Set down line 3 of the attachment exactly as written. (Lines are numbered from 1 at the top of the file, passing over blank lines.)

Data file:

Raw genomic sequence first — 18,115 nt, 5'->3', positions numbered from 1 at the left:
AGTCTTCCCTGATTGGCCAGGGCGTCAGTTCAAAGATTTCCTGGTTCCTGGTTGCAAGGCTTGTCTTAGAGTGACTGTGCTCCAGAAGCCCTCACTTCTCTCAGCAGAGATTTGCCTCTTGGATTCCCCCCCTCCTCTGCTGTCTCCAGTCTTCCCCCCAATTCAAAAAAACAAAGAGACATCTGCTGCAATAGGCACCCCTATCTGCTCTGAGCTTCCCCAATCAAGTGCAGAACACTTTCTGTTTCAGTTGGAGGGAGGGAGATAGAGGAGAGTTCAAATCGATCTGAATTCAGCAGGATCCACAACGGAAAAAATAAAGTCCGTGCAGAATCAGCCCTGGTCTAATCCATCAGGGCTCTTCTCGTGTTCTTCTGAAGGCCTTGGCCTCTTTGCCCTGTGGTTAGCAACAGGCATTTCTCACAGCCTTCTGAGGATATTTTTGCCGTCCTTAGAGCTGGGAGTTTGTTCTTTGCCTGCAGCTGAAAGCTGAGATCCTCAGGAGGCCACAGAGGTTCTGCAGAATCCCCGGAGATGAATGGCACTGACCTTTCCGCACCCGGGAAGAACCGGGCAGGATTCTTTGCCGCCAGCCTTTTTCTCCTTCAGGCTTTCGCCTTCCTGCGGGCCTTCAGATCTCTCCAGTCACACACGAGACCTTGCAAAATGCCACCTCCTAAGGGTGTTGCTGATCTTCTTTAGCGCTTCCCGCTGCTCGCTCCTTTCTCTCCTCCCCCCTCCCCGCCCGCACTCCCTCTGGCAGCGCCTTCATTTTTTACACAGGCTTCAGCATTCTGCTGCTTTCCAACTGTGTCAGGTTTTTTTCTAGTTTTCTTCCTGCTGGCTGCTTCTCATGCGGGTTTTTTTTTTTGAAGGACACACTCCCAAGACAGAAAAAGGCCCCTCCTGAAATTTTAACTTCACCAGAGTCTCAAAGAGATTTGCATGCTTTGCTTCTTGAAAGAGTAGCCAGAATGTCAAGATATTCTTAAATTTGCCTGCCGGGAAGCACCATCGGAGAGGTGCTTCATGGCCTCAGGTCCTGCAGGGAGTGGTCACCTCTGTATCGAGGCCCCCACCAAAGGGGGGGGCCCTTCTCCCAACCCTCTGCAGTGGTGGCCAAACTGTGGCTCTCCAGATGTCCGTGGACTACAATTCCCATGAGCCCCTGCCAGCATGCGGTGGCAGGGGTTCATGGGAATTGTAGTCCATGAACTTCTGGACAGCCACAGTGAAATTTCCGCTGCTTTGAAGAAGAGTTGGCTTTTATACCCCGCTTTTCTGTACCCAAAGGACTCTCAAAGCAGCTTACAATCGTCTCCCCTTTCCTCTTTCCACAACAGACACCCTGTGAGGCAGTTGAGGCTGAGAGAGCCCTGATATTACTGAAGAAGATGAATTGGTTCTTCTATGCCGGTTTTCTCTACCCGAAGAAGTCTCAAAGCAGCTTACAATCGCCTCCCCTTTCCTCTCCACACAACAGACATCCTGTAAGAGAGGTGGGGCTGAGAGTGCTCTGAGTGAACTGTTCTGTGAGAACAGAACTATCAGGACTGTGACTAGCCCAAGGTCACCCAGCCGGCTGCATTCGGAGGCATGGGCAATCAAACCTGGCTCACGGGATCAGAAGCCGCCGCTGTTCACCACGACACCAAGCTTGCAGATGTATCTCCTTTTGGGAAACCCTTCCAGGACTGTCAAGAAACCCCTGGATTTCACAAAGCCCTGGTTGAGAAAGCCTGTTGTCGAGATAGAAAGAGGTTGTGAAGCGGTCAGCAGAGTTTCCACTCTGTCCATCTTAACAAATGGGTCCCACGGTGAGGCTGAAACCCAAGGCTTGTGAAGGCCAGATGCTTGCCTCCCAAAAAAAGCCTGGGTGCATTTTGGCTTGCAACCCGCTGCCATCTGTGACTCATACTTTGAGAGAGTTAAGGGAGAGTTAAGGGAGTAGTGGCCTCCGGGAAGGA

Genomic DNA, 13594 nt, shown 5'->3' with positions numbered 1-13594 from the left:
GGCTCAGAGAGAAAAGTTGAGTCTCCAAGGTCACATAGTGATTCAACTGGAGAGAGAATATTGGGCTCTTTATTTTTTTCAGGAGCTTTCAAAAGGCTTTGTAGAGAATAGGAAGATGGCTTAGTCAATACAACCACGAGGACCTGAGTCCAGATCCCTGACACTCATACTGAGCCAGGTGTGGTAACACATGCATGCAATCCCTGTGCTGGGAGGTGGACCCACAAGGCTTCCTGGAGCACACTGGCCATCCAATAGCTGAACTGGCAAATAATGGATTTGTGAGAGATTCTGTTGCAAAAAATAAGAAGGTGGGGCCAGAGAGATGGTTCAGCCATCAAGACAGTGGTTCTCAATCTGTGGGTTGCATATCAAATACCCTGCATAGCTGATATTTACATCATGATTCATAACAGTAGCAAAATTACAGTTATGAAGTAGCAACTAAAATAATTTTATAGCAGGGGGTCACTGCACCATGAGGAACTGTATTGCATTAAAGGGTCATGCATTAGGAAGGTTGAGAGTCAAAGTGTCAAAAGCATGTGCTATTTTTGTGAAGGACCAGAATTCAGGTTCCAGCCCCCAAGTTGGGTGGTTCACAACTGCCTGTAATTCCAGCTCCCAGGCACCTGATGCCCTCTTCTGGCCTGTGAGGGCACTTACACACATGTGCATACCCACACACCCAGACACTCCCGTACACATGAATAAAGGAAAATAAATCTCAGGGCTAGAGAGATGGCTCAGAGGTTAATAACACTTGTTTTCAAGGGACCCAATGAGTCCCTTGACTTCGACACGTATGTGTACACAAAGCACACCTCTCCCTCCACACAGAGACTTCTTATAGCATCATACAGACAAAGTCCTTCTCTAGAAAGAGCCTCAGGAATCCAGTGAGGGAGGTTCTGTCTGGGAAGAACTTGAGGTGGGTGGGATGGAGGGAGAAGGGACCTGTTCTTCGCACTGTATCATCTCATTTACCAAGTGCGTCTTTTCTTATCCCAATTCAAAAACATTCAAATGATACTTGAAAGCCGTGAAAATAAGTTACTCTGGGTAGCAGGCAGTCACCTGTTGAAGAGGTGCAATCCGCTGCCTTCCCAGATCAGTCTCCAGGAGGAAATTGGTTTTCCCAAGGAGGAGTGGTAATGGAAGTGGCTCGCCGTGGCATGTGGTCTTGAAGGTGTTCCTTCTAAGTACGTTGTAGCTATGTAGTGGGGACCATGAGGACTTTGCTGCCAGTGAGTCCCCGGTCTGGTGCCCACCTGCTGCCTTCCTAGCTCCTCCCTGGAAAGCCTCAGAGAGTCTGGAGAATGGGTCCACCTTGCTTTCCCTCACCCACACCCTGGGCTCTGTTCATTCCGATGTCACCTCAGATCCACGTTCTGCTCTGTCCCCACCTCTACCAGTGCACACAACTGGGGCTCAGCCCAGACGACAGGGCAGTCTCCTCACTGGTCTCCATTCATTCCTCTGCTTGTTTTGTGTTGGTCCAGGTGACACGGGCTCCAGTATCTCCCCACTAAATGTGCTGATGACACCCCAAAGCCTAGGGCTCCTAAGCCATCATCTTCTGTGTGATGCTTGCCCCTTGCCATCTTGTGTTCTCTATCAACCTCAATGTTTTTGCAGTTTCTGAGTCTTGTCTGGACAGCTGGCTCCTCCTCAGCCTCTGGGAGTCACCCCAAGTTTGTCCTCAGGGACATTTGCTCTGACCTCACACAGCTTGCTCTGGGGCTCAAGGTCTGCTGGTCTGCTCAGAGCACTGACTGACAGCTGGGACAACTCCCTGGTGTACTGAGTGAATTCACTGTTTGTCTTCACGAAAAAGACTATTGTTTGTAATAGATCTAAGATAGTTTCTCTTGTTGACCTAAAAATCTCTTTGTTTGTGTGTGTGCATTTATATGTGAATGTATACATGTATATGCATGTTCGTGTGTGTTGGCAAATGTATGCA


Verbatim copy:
Genomic DNA, 13594 nt, shown 5'->3' with positions numbered 1-13594 from the left: